Junichiro Koizumi has been re-elected as leader of Japan's dominant Liberal Democratic Party, setting the stage for a general election before the end of the year. Mr. Koizumi easily defeated three challengers for the post, allowing him to remain Japan's prime minister.
Members of Japan's ruling Liberal Democratic Party cheer for Prime Minister Junichiro Koizumi shortly after his electoral triumph on Saturday. He won the balloting to retain the leadership of the party with a healthy 61 percent majority, securing 399 votes out of 657.
Mr. Koizumi's strong victory will help him consolidate power over party rivals who campaigned against the key elements of his platform: slashing wasteful public spending, privatizing several key state entities and reforming the country's deeply indebted banks.
After the vote, Mr. Koizumi vowed to move forward with structural reforms to strengthen the economy. He also told lawmakers that his party can deliver the reforms that people want.
Mr. Koizumi took office in April 2001 with a promise to reverse the economic woes that have plagued the nation for more than a decade. Unemployment is hovering near a record high, consumer spending is low and deflation is persistent. But there have recently been signs of a fragile recovery, including a rebounding stock market and economic growth of three-point-nine percent in the most recent quarter.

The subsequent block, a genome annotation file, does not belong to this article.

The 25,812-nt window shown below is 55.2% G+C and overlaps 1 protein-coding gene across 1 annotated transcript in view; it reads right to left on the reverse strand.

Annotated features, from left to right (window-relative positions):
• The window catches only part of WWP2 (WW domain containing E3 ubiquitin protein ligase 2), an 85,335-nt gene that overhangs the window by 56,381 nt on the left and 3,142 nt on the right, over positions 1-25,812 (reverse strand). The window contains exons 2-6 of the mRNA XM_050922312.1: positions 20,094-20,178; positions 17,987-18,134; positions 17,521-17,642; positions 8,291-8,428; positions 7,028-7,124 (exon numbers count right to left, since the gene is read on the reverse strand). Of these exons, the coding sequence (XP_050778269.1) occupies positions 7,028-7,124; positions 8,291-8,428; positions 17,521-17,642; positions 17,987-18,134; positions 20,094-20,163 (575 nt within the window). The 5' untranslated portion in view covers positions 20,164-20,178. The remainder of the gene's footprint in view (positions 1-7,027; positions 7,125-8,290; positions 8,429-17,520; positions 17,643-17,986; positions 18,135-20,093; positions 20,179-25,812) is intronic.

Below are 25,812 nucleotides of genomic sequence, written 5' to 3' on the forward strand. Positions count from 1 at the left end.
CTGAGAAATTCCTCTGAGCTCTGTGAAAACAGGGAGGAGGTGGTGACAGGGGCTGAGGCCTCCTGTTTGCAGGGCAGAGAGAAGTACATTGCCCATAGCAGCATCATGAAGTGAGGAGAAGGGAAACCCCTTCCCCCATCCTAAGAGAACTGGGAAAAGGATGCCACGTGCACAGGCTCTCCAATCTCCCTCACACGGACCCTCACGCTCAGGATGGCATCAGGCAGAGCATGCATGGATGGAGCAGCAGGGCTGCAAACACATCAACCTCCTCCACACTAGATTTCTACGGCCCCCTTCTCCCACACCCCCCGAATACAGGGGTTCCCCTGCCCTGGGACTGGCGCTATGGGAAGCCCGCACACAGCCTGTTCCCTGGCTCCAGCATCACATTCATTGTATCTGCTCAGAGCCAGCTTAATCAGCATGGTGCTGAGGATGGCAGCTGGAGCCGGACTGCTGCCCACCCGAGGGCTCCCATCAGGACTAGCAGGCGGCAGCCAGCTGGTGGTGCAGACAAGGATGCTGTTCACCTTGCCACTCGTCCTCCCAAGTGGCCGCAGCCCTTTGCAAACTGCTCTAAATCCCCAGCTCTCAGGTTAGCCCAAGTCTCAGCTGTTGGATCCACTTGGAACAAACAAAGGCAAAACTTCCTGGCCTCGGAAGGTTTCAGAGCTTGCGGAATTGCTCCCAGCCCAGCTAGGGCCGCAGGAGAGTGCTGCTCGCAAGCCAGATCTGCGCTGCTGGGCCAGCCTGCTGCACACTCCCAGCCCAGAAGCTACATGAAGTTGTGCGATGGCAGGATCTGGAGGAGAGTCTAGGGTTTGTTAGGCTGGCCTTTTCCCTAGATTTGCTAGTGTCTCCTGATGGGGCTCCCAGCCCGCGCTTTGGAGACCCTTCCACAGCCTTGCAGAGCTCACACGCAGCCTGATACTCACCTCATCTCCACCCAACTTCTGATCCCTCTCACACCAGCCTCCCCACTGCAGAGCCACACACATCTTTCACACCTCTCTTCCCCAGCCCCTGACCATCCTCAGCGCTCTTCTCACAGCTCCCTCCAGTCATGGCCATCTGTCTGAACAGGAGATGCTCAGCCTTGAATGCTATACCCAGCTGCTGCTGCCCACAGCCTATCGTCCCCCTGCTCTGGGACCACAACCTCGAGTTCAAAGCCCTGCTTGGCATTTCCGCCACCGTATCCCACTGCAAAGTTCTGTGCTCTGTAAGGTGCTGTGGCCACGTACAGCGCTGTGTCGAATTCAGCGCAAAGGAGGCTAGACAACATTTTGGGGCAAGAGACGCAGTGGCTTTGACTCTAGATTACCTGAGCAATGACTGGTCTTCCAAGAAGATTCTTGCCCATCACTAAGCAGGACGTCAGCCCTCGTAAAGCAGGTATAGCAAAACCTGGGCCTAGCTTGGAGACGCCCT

The maverick 61-year-old leader has also pledged to amend Japan's pacifist constitution so the country can participate in non-combat military operations like the one now underway in Iraq.
The party election outcome had been widely anticipated, and Japanese media and political analysts are focusing on whom Mr. Koizumi will choose in a cabinet reshuffle expected in several days.
It is likely that he will change his finance, foreign and education ministers. He is also expected to call new parliamentary elections before the end of the year.